Your TV GPS, Globe TV critic Matthew Gilbert’s look at the week ahead in television, appears every Monday morning on BostonGlobe.com. Today’s column covers April 25-May 1.
I’ve seen Paramount + ‘s “The Offer,” which premieres on Thursday, and it’s a lot of fun. Created by Michael Tolkin, the guy who wrote “The Player,” it’s about the behind-the-scenes dramas in the 1970s during the making of one of the greatest movies of all time, “The Godfather.”
The 10-episode show is far from an insider-only story, as Tolkin turns the remembrances of “Godfather” producer Albert S. Ruddy into a little-engine-that-could tale. We see Miles Teller’s Ruddy, Dan Folger’s Francis Ford Coppola, and Patrick Gallo’s Mario Puzo forming a team that fights to make the film and cast it the way they want to, despite resistance from both Paramount Pictures and its parent company, Gulf + Western. We see Ruddy’s assistant, Bettye McCartt, played endearingly by Juno Temple, becoming an important underdog in the movie’s eventual success.
And we see the real Mafia get involved in the making of the movie about the Mafia, with some trying to shut down production and others, notably Giovanni Ribisi’s Joe Colombo, trying to control the movie’s script and make the portrayal positive. Throughout, Ruddy and the team manage to keep it all together and as close to Coppola’s vision as possible.
The acting is excellent down the line, with Matthew Goode a standout as studio head Robert Evans. Goode ably chews up the scenery as he tracks Evans along his infectious highs and drug-fueled lows. As Marlon Brando, Justin Chambers evokes the legendary actor without overdoing it, and Anthony Ippolito captures something of Al Pacino’s quieter persona.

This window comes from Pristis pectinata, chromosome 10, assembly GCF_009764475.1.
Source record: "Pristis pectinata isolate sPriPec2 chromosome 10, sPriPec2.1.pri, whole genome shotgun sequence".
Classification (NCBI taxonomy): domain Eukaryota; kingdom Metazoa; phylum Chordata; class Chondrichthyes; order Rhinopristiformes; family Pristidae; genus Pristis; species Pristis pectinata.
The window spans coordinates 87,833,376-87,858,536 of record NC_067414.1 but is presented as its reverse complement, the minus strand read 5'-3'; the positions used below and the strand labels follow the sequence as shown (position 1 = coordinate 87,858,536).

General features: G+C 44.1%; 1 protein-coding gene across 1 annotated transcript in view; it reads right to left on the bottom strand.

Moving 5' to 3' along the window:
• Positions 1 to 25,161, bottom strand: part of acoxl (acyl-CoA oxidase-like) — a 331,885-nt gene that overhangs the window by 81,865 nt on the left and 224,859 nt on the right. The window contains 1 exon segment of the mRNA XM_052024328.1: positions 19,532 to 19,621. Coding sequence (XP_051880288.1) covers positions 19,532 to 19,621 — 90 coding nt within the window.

Here’s the thing: “The Offer” probably isn’t all true. Like so many of scripted TV’s takes on historical events, it’s loosely spun from the truth.
The show takes place from Ruddy’s point of view, and he has clearly amped up aspects – the Mafia plot, for example – to make them more dramatic and cinematic. Some Hollywood folks who were involved in “The Godfather” are noting that Ruddy’s story is more fictional than factual, with Peter Bart, who worked for Evans at the time, writing in Deadline that the show’s “vivid anecdotes” are “at odds with the accounts of principals who made the movie. ” So yeah, enjoy the show, but don’t check your skepticism at the door.
WHAT I’M WATCHING THIS WEEK
1. “Under the Banner of Heaven,” Jon Krakauer’s 2003 true-crime book about Mormon fundamentalists and the 1984 murders of a Utah woman and her infant daughter, has been adapted into a seven-episode miniseries by Dustin Lance Black (“Milk”). It premieres on Hulu on Thursday, with Andrew Garfield as a Mormon detective whose faith is shaken by the case and Daisy Edgar-Jones from “Normal People” as the murdered mother. Here is the preview.